Make some noise

CutUp sabotages billboards to transmit its thought-provoking messages, but is a mainstream design group the most appropriate place to exhibit the work?

CutUp’s most recent reordering, which went up last week in Shoreditch, shows a screaming woman created by a patchwork of posters superimposed on a billboard. ‘J’ explains her face is meant to show our damaged psyche, capable now only of expressing emotions that are pre-formulated in the media. He refers to classic advertising theory, which seeks to create a sense of dissatisfaction that makes way for new desires. This he seeks to stand on its head, by representing graphically the unhappy state these massive images, for all their vibrancy, actually produce.

He shows a portfolio of images culled from newspapers that will provide the stock of images for CutUp’s reworkings of billboards. The photographs are not only icons of death or war (a prisoner of war in Iraq featured on a previous reordering of a billboard in London’s Hackney) but are also drawn from sport – the anguished face of a Tim Henman supporter, for instance.

CutUp cites Situationist theory and Guy Debord’s critique of the society of spectacle, which played such a large part in the Paris student protest of 1968, as its inspiration, together with ‘semiological guerrilla warfare’ as defined by Umberto Eco in the 1970s. But it is difficult not to notice a link to an earlier, lost era of leftist graphics – such as the photomontage of the Dadaists or the anti-Nazi image manipulations of John Heartfield.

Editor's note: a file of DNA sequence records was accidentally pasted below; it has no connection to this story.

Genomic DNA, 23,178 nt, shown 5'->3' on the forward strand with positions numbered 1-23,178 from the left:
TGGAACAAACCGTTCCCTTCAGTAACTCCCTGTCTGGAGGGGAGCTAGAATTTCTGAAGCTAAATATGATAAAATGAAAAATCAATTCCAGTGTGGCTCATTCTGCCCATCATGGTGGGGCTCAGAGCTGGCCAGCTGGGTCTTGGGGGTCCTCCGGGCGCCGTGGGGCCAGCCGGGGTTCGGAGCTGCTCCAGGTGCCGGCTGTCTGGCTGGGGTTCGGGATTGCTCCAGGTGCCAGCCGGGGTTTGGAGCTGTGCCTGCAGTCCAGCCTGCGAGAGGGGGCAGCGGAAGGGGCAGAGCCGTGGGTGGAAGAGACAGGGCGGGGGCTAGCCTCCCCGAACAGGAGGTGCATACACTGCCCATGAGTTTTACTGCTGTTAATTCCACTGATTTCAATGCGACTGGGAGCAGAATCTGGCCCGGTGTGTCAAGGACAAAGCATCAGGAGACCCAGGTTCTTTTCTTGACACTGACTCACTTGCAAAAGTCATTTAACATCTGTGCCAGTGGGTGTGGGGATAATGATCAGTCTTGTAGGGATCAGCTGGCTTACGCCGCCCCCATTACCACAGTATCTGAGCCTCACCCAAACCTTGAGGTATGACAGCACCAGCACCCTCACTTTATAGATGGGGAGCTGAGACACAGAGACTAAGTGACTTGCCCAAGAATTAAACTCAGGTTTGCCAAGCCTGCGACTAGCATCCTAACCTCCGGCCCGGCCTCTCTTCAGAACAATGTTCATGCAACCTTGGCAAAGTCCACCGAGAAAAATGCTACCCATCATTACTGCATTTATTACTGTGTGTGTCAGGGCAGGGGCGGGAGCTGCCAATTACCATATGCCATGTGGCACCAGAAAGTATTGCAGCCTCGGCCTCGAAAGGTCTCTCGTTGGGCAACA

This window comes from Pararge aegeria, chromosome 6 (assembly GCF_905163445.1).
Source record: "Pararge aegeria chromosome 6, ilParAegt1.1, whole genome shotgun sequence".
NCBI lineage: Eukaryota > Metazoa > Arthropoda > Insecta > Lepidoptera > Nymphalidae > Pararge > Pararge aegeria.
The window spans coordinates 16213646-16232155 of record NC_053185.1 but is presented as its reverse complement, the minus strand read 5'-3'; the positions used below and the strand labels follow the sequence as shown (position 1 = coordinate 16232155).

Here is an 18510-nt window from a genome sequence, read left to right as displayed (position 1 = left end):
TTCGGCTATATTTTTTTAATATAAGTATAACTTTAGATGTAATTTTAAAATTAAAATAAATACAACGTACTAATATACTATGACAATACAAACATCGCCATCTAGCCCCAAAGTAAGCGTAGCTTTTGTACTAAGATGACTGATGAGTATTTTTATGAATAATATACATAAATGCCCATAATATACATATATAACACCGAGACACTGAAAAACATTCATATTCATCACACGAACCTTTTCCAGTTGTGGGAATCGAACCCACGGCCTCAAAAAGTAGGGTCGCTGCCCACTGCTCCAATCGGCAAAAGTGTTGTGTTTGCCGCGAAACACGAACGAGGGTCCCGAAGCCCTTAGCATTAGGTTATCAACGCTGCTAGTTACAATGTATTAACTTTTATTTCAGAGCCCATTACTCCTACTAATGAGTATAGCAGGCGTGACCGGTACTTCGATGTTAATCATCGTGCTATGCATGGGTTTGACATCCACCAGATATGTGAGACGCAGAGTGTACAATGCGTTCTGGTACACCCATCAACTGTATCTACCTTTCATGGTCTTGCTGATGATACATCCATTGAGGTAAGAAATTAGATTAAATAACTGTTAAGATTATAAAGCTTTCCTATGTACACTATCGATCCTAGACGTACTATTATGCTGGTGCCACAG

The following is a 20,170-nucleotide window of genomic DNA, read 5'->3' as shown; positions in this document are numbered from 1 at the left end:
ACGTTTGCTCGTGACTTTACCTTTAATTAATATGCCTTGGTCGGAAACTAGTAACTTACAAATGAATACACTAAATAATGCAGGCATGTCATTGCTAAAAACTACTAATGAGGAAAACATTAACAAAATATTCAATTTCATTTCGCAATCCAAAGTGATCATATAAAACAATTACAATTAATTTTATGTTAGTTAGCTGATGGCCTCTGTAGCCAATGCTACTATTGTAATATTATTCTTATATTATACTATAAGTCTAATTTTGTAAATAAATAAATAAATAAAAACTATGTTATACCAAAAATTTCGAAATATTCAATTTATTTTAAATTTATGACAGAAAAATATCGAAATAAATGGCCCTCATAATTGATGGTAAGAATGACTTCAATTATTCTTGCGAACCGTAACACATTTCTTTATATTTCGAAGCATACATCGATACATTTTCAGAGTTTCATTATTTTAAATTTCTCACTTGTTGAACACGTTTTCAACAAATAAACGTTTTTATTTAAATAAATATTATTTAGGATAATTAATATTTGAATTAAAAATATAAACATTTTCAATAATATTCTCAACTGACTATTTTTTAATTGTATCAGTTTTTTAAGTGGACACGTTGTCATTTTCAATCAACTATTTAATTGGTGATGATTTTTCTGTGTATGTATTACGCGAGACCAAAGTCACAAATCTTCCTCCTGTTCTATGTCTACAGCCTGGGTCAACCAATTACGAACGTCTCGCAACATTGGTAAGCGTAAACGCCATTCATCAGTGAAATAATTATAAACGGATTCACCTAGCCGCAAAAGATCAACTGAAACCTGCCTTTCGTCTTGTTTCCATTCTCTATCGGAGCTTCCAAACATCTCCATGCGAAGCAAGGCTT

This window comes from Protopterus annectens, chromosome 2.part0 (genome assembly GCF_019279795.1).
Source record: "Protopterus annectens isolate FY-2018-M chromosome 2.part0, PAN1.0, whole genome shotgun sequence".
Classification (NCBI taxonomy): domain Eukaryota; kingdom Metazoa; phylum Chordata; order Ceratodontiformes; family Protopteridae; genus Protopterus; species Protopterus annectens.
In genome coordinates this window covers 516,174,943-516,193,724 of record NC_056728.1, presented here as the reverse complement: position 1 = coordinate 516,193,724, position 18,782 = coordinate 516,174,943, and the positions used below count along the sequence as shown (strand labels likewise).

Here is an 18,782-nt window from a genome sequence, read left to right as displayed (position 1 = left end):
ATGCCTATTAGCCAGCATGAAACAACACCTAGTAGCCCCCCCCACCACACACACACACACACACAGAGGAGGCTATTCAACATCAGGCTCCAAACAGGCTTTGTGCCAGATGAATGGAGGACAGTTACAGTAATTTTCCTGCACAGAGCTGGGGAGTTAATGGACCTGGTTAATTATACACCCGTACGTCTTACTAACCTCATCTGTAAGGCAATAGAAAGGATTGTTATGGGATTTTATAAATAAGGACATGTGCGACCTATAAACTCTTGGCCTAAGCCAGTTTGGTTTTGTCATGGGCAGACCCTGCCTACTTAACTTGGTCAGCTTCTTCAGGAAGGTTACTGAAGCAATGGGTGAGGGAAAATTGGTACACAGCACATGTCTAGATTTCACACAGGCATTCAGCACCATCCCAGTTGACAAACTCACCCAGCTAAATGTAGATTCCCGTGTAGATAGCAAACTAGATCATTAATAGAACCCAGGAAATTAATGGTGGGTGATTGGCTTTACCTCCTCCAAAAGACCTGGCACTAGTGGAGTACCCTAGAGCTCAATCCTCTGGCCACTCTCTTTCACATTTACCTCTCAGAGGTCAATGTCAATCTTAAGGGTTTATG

But is CutUp’s retro-posturing a form of guerrilla chic at a time when Baader Meinhof is now a website with a link to Amazon so you can buy an expensive coffee table book of images of the struggle? When Adbusters sells a magazine as slick as any of the brands it purports to critique? ‘J’ agrees the momentum of brand is difficult to resist, noting that even graffiti artist Banksy ‘has let himself become a brand’.

To counter this, he says CutUp may reconfigure, or decide to do something very different.

And what does it mean to have an exhibition at Kemistry, whose main business is creating TV titles? How much more ‘spectacular’ could you get? ‘J’ bats the question sideways, suggesting the location makes CutUp’s work more pertinent. ‘I like the idea of doing the show in a gallery which is part of something that produces commercial art,’ he says.

CutUp may not have all the answers, but then again who does. At least the group is inviting people to ask the questions.

Cut Up Show runs from 5 April to 30 April at Kemistry Gallery, 43 Charlotte Road, Shoreditch, London EC2A

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